Why do you need to write a business plan? Well, for starters, a business plan can help you acquire funding from investors and banks because it demonstrates that you have done some research and thought about marketing, operations and finances. It’s a great starting point to build off of. Some successful entrepreneurs with experience in launching startups, a rolodex of powerful connections and a proven track record may get away with not having a plan, but if you’re opening your first business, a business plan is almost always a prerequisite.
Another thing to remember is that a business plan is never written in stone. It is an educated guess at why the business can be successful and an outline for you business model. Historically speaking, every single business plan has had to be changed at least once since the business started, simply because the real world is much different than the world detailed by the plan. Sales cycles could be longer, the market could be different, or the price of your good or service has to be changed.
A well-written plan, however, will help keep you focused on your business objectives and the marketing and sales endeavors that will lead you to success. To write an effective plan, you’ll need to have the following elements, all of which will need to be well-researched and detailed.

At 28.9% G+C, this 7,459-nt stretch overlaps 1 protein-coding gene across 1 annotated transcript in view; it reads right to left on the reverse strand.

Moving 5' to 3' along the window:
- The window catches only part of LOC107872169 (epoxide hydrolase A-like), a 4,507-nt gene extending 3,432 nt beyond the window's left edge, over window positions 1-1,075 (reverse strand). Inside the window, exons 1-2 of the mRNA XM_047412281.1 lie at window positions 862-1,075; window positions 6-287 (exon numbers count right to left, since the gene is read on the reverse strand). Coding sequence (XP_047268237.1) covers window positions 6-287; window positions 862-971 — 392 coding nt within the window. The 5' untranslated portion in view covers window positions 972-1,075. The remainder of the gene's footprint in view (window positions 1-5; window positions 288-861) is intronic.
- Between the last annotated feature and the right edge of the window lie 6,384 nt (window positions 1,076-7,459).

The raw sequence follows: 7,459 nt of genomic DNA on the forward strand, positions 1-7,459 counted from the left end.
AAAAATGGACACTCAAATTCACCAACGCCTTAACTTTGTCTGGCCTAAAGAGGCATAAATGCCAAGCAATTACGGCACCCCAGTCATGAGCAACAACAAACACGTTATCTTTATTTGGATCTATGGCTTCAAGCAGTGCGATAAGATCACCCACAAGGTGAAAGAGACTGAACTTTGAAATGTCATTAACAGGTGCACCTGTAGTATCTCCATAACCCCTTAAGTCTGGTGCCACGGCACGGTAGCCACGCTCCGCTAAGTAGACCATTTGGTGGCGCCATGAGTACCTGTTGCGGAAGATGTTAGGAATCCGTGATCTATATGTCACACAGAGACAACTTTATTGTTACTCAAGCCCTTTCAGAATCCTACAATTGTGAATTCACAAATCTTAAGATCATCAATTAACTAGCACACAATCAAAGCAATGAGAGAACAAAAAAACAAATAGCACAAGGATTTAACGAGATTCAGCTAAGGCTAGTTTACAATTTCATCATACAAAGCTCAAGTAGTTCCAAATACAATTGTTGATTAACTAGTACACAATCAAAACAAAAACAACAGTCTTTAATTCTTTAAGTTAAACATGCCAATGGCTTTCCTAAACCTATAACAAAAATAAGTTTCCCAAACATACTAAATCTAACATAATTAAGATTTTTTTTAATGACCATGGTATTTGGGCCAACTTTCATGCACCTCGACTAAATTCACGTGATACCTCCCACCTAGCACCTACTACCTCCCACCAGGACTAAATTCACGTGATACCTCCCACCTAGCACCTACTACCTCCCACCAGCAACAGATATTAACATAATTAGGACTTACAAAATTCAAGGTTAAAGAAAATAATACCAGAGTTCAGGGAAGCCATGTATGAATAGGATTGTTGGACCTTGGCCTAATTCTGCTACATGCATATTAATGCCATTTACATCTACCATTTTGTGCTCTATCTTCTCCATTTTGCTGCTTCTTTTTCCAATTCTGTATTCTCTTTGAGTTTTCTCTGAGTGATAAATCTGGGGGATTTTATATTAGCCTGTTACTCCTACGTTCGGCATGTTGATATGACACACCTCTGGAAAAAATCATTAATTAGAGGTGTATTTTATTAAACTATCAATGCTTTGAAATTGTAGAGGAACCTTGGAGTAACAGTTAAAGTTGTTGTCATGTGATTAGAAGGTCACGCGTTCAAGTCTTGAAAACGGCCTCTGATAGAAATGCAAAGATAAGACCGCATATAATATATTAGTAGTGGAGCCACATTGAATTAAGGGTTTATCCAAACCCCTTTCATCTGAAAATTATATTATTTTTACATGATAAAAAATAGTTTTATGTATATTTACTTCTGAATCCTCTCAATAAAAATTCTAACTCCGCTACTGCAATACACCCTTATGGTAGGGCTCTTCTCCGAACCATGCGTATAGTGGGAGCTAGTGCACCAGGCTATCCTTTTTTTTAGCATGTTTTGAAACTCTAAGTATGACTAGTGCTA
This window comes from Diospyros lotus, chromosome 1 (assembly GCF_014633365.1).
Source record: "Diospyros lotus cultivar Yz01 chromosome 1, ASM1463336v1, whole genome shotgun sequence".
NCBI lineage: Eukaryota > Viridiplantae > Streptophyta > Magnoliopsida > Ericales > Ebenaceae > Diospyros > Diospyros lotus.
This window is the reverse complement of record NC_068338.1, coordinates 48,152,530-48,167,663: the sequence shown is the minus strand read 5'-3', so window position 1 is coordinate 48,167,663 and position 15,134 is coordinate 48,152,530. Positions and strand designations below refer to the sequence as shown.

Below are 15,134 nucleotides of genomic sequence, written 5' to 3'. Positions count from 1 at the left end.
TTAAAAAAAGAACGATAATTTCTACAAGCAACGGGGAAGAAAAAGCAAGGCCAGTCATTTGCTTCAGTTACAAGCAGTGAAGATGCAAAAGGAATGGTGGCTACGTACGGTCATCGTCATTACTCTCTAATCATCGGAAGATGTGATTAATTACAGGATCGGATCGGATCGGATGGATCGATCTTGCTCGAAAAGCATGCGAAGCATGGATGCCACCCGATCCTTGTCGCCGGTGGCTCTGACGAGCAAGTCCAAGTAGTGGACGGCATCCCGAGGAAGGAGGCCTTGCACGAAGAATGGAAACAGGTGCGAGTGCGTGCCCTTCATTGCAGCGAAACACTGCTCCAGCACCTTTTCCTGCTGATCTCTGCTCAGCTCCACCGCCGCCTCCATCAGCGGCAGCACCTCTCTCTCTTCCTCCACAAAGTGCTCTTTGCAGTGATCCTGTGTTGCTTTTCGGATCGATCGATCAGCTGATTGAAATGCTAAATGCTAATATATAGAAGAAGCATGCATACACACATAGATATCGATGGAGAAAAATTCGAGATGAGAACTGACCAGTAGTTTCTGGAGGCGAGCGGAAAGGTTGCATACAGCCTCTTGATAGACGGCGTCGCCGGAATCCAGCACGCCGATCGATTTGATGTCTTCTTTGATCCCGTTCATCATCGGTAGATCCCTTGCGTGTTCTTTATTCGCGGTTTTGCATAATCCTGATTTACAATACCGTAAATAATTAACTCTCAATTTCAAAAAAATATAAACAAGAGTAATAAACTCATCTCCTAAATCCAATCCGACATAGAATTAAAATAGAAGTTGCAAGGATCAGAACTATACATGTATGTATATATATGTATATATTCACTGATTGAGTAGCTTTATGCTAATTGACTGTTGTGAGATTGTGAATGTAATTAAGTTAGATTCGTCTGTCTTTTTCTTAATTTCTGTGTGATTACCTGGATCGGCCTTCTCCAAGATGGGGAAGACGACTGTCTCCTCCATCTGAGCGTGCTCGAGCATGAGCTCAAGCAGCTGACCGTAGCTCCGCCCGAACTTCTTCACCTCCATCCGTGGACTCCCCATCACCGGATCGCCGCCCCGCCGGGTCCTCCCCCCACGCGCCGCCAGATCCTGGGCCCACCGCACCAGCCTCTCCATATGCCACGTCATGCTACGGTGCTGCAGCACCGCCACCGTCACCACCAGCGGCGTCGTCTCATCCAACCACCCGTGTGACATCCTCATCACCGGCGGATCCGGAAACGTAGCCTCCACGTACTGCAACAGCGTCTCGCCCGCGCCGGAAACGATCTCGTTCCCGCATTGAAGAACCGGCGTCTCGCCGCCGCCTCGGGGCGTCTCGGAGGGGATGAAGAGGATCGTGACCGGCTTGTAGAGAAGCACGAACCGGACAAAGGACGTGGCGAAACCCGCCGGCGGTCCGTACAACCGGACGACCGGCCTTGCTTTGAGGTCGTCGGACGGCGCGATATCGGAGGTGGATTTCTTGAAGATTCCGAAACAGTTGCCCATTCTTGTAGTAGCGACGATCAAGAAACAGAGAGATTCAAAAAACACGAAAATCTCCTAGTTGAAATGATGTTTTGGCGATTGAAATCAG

Although positioned first in your business plan, this section will usually be written last. The executive summary outlines your business in a few concisely written statements to offer readers a snapshot of your business. Include your business name and location, the products or services you plan to offer, your mission statement, your business goals and the reason you are submitting the plan (e.g. to request a loan). Describe the type of business you want to open or are currently running, and detail why you and any partners are qualified to run the business.
This section is probably the most important part of your plan because it’s the only section most will read before deciding to meet with you or actually making an offer. If it’s not written well, your plan will be dead on arrival, as a poorly conveyed business plan is ineffective and leads to nothing.